Monday, 1 December 2008

Beautiful songs: Under Pressure

Like many members of my general age group, I'm sure, my first exposure to "Under Pressure" was not via the original Queen and David Bowie version, but another artist: a white rapper called Vanilla Ice, which (correct me if I'm wrong) basically translates into "Whitey White" or perhaps "Whitey Cool". In his hit single of 1990, "Ice Ice Baby", Vanilla Ice used a modified version of the bass and finger snap line (lacking the piano) from "Under Pressure", after which I'm sure it must have been one of the most recognizable bits of music of the 90s. It was certainly an extremely popular song, being the first rap song to reach number one on the Billboard pop music chart, spending several months on that chart, selling upwards of 15 000 000 copies, and reaching gold or platinum in several countries.

To preteens, without broader knowledge and greater discernment of the quality and depth of music—especially rap music—the song was great: it has a fun tune and beat, it's lyrics are easy to sing along to, the video is cheesy in a way kids can appreciate, and so on. And who at that time could tell that Vanilla Ice was basically a fraud? At 12 I just didn't have a deep background in hip hop music to base my judgments on!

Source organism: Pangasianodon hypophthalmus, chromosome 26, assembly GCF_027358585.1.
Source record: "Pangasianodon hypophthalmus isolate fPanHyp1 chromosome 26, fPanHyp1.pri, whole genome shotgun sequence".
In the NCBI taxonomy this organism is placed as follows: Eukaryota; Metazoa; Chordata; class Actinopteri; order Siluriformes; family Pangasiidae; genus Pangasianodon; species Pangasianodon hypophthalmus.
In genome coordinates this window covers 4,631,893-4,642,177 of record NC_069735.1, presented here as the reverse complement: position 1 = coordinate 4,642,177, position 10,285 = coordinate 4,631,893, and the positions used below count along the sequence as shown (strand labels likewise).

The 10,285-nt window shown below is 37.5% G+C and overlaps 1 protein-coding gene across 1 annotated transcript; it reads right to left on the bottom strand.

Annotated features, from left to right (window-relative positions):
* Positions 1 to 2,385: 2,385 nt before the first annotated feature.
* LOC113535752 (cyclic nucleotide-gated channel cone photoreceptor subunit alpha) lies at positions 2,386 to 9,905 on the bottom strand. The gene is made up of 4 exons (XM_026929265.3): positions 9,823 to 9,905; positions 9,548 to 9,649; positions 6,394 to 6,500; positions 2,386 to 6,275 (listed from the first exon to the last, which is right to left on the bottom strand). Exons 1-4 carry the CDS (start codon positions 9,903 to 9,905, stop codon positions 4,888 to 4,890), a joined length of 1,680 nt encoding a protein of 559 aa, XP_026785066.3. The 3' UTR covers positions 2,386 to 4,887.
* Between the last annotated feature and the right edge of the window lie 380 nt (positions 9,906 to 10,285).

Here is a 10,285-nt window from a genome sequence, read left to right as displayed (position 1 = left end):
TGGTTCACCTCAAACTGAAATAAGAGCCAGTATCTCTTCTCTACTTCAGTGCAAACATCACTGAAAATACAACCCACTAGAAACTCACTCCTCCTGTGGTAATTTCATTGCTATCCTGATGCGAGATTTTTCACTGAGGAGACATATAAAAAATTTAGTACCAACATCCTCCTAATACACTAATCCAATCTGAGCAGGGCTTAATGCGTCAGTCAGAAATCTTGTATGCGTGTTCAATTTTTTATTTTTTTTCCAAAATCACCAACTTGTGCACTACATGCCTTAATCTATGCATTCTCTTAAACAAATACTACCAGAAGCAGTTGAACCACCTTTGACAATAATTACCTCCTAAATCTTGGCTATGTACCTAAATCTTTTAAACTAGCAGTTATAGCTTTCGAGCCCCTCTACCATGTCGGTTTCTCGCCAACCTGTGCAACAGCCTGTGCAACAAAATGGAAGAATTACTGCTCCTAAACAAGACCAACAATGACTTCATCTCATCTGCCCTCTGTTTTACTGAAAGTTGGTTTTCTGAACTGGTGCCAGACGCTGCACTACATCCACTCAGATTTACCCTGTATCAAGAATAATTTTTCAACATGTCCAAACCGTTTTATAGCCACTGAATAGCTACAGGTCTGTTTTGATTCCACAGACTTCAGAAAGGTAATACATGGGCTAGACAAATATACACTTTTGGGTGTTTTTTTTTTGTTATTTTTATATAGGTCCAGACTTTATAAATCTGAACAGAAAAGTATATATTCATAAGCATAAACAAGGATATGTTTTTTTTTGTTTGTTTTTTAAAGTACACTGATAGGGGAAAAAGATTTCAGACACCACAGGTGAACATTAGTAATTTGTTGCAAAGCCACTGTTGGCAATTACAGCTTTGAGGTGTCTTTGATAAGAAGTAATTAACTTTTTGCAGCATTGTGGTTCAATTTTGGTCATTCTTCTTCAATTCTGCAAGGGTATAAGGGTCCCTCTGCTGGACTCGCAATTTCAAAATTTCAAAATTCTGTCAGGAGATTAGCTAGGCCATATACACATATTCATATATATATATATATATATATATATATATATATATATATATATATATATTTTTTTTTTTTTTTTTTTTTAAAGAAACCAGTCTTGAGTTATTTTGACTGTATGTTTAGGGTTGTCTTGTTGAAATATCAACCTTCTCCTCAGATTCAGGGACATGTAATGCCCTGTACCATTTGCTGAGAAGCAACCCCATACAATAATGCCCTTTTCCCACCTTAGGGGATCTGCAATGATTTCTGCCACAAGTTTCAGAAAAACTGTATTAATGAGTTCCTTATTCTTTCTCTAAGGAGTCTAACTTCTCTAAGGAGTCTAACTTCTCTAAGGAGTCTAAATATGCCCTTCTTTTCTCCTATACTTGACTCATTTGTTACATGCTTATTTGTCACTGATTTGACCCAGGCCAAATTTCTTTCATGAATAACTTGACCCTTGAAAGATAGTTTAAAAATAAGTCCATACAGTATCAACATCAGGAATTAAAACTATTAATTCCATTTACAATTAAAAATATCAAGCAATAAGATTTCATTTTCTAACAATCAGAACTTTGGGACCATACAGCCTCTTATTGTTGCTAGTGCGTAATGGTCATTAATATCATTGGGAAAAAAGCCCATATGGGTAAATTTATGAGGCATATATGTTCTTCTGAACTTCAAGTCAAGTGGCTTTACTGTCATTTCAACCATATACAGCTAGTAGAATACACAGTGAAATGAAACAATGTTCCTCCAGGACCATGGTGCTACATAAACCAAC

By an interesting coincidence, another hit rap song came out that same year that sampled another 1981 song. The artist was MC Hammer, the current song was "U Can't Touch This", and the sample was from "Superfreak" by Rick James. Only time will tell which, if either, of these artists history will be kind to.

The point is, when I first heard Queen and David Bowie's performance of "Under Pressure", I was completely shocked. I'm pretty sure that it was in fact my first real exposure to Queen, as Wayne's World was still in the future. It was such a moment that I remember the scene pretty clearly: I was sitting in the living room at my parents' house, with all of my family, I think. I was probably 13 at the time. The television was on—I can't recall whether this was before or after we had a TV with remote control—and the video came on, incredibly, since we didn't have cable. (I guess that it was channel 11 (CHCH from Hamilton, Ontario), because they used to show music videos between programs at random times during the day. I recall seeing INXS's "Guns in the Sky" a lot for some reason.)